Movies Reviews

Wild Sci-Fi Review: The VelociPastor (2019)

Directed by Brendan Steere. Written by Brendan Steere. Starring Greg Cohan, Alyssa Kempinski, and Daniel Steere.

The Spring of Sci-Fi Review #4.

In this life, we’re going to come across a film title that’s going to catch our attention. I stumbled upon this movie while scrolling through my feed on Reddit. I laughed immediately with intrigue in the back of my mind. Before I watched this movie to review, I looked up articles about the movie. The film’s director, Brendan Steere, did an interview with Forbes about the movie. He states that he drew inspiration for the film when he tried to type “velociraptor” into Google, but it auto corrected to “veloci pastor.” The goof inspired him to create this bonkers B-movie with only a budget of $35,000. I was excited for what’s to come.

VelociPastor focuses on Pastor Doug Jones (Greg Cohan), whose parents were killed in front of him by a car explosion. Instead of a shot of the burning car, we get a gag with a title card that says, “VFX: Car on fire.” The film immediately is letting the audience know to not take this film seriously. After the death of his parents, Doug heads to China where he earns the ability to turn into a dinosaur. He decides to use his newfound power to fight crime…and ninjas.

Dinosaur versus ninjas.

The film is going for the outlandish to induce great, effective comedy. VelociPastor has fantastic quotes and dumb, memorable scenes that will stay with audiences after the movie’s over. Two scenes come to my mind as examples. Early in the film, audiences meet a supporting character by the name of Frankie Mermaid. Frankie Mermaid is a pimp, who asks one of his prostitutes why do they call him by that name. She responds, “because you’re swimming in bitches.” I was dead. I completely lost it. I had to pause the movie and let the laughter out. The next scene that was comical was a Vietnam flashback scene. It’s a flashback sequence where supporting character, Father Stewart (Daniel Steere), remembers his time at war. In the sequence, his lovely girlfriend randomly shows up out of nowhere on the battlefield and gets blown up by a mine. Father Stewart stands there in shock, while his war buddies talk about the mine casually. Such good shit, dudes.

Greg Cohan needs to be commended for putting forth the effort in this whacky movie. He goes all out with the dinosaur transformation scenes. The dinosaur is a giant, rubbery-looking suit that they made. It’s not Jurassic Park quality. It’s Walmart/Dollar General quality. They make the most of the dinosaur with it decapitating people and gouging people’s eyes. As for the fight scenes, they’re hilarious watching someone running around in a dinosaur outfit, who’s knocking over people dressed as ninjas. This movie deserves a shot of getting airtime on Syfy or another network.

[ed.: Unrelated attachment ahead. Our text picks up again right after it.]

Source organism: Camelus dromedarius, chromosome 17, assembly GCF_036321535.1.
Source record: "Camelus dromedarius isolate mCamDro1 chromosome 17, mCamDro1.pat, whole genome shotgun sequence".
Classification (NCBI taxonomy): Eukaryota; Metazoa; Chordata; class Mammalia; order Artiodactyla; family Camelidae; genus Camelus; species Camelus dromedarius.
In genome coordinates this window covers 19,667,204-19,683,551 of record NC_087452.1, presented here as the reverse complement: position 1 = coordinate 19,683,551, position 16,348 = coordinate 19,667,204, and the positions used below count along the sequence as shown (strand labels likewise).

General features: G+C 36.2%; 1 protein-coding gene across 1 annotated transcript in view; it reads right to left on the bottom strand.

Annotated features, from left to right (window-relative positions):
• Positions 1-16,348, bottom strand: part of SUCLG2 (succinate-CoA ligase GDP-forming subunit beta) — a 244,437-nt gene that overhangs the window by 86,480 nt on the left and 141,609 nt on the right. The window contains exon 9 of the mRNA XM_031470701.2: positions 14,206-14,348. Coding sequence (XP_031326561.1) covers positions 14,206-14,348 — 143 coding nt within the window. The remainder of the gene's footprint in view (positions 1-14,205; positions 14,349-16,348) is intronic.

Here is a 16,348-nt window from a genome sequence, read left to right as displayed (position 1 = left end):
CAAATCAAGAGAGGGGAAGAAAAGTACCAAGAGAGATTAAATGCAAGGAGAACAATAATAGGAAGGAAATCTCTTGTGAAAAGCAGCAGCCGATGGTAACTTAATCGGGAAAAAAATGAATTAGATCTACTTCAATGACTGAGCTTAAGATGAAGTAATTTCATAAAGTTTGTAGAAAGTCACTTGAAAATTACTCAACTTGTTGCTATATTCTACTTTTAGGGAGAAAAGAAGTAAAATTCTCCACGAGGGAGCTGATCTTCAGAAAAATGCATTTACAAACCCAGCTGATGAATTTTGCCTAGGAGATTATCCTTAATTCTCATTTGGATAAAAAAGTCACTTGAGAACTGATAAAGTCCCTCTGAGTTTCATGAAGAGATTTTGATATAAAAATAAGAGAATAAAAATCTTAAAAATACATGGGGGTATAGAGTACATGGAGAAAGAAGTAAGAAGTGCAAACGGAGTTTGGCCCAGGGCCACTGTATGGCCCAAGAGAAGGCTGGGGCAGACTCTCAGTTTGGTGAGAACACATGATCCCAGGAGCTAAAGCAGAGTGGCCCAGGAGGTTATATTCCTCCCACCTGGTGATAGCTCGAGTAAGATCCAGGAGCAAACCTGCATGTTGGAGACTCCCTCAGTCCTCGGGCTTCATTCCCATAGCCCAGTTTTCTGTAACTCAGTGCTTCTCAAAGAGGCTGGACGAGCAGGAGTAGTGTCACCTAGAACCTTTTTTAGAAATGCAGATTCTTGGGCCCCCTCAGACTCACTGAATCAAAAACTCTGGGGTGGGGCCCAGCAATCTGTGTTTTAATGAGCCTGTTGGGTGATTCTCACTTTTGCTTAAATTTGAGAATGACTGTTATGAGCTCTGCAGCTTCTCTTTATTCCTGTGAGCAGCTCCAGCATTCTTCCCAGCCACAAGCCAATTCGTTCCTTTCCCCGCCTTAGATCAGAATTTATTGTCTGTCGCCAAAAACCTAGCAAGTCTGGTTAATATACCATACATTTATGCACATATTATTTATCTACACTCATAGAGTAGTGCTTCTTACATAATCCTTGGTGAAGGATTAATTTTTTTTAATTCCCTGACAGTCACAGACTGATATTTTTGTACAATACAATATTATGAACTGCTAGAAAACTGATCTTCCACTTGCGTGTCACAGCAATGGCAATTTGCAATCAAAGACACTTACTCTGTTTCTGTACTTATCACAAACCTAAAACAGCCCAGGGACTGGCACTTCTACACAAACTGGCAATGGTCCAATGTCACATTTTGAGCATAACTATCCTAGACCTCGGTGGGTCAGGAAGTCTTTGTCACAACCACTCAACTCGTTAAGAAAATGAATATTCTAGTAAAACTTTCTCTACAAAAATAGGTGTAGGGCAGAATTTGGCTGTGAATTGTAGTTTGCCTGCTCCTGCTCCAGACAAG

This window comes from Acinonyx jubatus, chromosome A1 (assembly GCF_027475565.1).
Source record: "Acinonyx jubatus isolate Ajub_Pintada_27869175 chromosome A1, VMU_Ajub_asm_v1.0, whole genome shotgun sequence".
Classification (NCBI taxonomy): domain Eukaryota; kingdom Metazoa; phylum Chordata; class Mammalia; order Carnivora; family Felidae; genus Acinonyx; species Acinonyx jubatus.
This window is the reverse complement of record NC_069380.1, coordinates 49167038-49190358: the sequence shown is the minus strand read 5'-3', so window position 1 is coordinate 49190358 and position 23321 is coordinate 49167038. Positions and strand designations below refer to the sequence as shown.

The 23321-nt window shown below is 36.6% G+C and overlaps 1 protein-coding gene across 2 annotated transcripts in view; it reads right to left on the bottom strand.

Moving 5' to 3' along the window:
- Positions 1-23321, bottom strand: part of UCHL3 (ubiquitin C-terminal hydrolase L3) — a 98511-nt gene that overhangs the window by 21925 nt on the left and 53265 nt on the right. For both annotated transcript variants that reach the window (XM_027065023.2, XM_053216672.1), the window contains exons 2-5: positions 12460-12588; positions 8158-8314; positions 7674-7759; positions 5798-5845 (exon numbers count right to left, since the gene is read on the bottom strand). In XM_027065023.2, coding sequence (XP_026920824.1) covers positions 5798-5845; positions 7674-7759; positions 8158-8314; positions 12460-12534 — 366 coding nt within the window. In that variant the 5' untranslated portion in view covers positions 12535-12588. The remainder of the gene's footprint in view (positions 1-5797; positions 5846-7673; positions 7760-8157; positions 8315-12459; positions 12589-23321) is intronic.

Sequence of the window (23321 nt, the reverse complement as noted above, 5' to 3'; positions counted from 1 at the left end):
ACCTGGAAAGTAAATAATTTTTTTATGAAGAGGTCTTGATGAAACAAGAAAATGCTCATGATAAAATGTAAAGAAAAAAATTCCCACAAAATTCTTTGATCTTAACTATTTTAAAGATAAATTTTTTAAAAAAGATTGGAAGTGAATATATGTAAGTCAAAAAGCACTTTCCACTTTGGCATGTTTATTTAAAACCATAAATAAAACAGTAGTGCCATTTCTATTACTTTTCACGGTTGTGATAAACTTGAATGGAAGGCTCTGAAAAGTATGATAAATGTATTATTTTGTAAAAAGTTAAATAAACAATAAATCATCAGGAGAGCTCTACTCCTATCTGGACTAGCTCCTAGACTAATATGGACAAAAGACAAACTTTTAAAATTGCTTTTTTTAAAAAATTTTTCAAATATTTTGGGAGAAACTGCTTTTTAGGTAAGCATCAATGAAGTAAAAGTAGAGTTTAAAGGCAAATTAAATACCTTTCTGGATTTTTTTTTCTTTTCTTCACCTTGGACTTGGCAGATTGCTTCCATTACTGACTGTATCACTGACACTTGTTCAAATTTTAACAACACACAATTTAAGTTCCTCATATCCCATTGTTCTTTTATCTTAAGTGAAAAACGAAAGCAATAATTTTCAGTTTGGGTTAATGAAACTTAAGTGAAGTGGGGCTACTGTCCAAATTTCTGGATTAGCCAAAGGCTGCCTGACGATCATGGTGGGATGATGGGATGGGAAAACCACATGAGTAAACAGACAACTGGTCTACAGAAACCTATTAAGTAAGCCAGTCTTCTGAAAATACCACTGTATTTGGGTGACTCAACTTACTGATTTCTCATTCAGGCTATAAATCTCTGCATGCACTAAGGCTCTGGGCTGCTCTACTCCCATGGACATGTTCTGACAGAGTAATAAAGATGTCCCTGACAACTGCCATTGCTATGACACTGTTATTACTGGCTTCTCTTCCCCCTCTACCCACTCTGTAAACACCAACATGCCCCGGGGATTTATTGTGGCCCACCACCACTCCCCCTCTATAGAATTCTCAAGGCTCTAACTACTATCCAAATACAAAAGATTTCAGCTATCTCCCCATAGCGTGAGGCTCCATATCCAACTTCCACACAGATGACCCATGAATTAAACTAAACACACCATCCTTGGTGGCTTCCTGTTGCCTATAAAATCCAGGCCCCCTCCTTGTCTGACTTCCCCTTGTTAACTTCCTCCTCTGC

If you enjoy absurdity, this film is for you. If you don’t like comedy, you will find this movie to be stupid and not worth your time. I recommend it for lovers of B-movies.

Overall rating: 4/5.

Movies Reviews

Review: Chef (2014)

After we watched several episodes of The Mandalorian, we wanted to look at the other works of director/writer/actor Jon Favreau. Jon Favreau is known by mainstream audiences for his work on the first two Iron Man films and for being an architect in the creation of the Marvel Cinematic Universe. We decided to dive into Favreau’s lesser-known films that he has created. We stumbled upon Chef, an indie film that Favreau made in 2014. Favreau stars alongside fellow Marvel cohorts Robert Downey Jr. and Scarlett Johansson in this picture about a chef, who moves to Miami to start a food-truck business.

Chef features a stellar ensemble of actors in this film. Favreau plays Carl Casper, who’s a chef that works in a prestigious Los Angeles restaurant. Casper quits from the restaurant after the owner, played by Dustin Hoffman, pushes him too far. Hoffman brings a ferocious side that highlights the tension between owner and Casper. Johansson, John Leguizamo, Sofia Vergara, Downey Jr., and Bobby Cannavale bring energy, humor, and compassion to the food flick. When Casper arrives in Miami, he opens the food truck in a manner of self-discovery to figure out what makes him happy as a chef. The move to Miami rekindles his passion for cooking, love, and life.

One of the many highlights of the film is the concentration on social media. Casper becomes somewhat obsessed with reviews from his critics. The film acknowledges the toxicity and the trouble that comes with being active on social media platforms, such as Twitter. Casper lets a particular critic, Ramsey Michel (Oliver Platt), get to his head. Casper retaliates online, which isn’t the best idea. In our society today, celebrities have to watch every word that they choose or every picture that they post. It’s easy in today’s society for celebrities to be offended by fans or critics. It’s also the same for the fans and the critics if the celebrity lashes out in return.

Another highlight is the beauty of food. Food is an amazing thing that brings us together. It’s delicious and it’s for our survival. Favreau portrays the beauty of food craftmanship, taste, and how it makes us happy. Seriously, if Favreau didn’t have Mando, he could make it hosting and doing his own food show. This film will cause hunger.

Overall rating: 4/5. A heartwarming film that will make viewers hungry for their favorite food.